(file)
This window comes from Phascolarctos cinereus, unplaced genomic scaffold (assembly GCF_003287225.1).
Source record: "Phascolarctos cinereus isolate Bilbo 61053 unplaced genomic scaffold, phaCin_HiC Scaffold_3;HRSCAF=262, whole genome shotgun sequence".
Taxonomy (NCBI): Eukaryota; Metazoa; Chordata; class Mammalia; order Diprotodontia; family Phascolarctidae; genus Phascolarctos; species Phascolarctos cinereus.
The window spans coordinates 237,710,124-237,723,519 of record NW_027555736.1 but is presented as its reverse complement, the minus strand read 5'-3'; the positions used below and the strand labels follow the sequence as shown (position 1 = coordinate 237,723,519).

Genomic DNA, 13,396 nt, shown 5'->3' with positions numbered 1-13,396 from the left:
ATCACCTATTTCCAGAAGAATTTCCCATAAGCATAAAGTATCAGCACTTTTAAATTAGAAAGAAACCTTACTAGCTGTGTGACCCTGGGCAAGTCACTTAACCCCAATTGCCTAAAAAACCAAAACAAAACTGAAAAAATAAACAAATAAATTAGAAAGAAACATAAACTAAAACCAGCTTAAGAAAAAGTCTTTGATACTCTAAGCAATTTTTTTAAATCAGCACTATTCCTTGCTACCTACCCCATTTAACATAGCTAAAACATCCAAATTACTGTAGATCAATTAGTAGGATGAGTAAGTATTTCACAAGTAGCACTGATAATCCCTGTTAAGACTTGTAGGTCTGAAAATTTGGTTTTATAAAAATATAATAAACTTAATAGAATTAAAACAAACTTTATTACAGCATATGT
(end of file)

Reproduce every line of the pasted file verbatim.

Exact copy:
This window comes from Phascolarctos cinereus, unplaced genomic scaffold (assembly GCF_003287225.1).
Source record: "Phascolarctos cinereus isolate Bilbo 61053 unplaced genomic scaffold, phaCin_HiC Scaffold_3;HRSCAF=262, whole genome shotgun sequence".
Taxonomy (NCBI): Eukaryota; Metazoa; Chordata; class Mammalia; order Diprotodontia; family Phascolarctidae; genus Phascolarctos; species Phascolarctos cinereus.
The window spans coordinates 237,710,124-237,723,519 of record NW_027555736.1 but is presented as its reverse complement, the minus strand read 5'-3'; the positions used below and the strand labels follow the sequence as shown (position 1 = coordinate 237,723,519).

Genomic DNA, 13,396 nt, shown 5'->3' with positions numbered 1-13,396 from the left:
ATCACCTATTTCCAGAAGAATTTCCCATAAGCATAAAGTATCAGCACTTTTAAATTAGAAAGAAACCTTACTAGCTGTGTGACCCTGGGCAAGTCACTTAACCCCAATTGCCTAAAAAACCAAAACAAAACTGAAAAAATAAACAAATAAATTAGAAAGAAACATAAACTAAAACCAGCTTAAGAAAAAGTCTTTGATACTCTAAGCAATTTTTTTAAATCAGCACTATTCCTTGCTACCTACCCCATTTAACATAGCTAAAACATCCAAATTACTGTAGATCAATTAGTAGGATGAGTAAGTATTTCACAAGTAGCACTGATAATCCCTGTTAAGACTTGTAGGTCTGAAAATTTGGTTTTATAAAAATATAATAAACTTAATAGAATTAAAACAAACTTTATTACAGCATATGT